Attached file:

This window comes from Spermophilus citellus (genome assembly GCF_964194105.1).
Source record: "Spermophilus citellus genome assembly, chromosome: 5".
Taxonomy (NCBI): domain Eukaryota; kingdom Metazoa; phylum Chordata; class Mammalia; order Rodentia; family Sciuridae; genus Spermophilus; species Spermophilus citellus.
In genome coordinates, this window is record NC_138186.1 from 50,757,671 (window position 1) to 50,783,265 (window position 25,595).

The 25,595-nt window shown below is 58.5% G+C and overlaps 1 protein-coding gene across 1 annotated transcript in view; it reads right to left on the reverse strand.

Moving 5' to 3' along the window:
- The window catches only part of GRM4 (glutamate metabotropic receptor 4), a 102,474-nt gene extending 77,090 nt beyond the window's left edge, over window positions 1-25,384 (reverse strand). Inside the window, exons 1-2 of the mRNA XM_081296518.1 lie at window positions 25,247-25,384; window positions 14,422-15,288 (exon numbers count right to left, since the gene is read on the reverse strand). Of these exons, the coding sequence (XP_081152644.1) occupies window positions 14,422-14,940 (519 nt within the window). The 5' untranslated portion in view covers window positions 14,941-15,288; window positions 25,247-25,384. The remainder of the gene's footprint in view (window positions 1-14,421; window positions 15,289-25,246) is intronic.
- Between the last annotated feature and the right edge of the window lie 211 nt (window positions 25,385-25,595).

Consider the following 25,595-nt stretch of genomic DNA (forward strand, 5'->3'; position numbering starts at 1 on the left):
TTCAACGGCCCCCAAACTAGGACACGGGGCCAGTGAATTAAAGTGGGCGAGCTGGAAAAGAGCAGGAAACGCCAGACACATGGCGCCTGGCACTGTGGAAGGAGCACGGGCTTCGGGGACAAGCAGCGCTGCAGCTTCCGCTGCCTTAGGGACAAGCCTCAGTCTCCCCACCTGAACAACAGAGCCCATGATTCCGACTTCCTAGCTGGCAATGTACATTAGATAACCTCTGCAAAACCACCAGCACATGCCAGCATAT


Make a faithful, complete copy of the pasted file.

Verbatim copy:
This window comes from Spermophilus citellus (genome assembly GCF_964194105.1).
Source record: "Spermophilus citellus genome assembly, chromosome: 5".
Taxonomy (NCBI): domain Eukaryota; kingdom Metazoa; phylum Chordata; class Mammalia; order Rodentia; family Sciuridae; genus Spermophilus; species Spermophilus citellus.
In genome coordinates, this window is record NC_138186.1 from 50,757,671 (window position 1) to 50,783,265 (window position 25,595).

The 25,595-nt window shown below is 58.5% G+C and overlaps 1 protein-coding gene across 1 annotated transcript in view; it reads right to left on the reverse strand.

Moving 5' to 3' along the window:
- The window catches only part of GRM4 (glutamate metabotropic receptor 4), a 102,474-nt gene extending 77,090 nt beyond the window's left edge, over window positions 1-25,384 (reverse strand). Inside the window, exons 1-2 of the mRNA XM_081296518.1 lie at window positions 25,247-25,384; window positions 14,422-15,288 (exon numbers count right to left, since the gene is read on the reverse strand). Of these exons, the coding sequence (XP_081152644.1) occupies window positions 14,422-14,940 (519 nt within the window). The 5' untranslated portion in view covers window positions 14,941-15,288; window positions 25,247-25,384. The remainder of the gene's footprint in view (window positions 1-14,421; window positions 15,289-25,246) is intronic.
- Between the last annotated feature and the right edge of the window lie 211 nt (window positions 25,385-25,595).

Consider the following 25,595-nt stretch of genomic DNA (forward strand, 5'->3'; position numbering starts at 1 on the left):
TTCAACGGCCCCCAAACTAGGACACGGGGCCAGTGAATTAAAGTGGGCGAGCTGGAAAAGAGCAGGAAACGCCAGACACATGGCGCCTGGCACTGTGGAAGGAGCACGGGCTTCGGGGACAAGCAGCGCTGCAGCTTCCGCTGCCTTAGGGACAAGCCTCAGTCTCCCCACCTGAACAACAGAGCCCATGATTCCGACTTCCTAGCTGGCAATGTACATTAGATAACCTCTGCAAAACCACCAGCACATGCCAGCATAT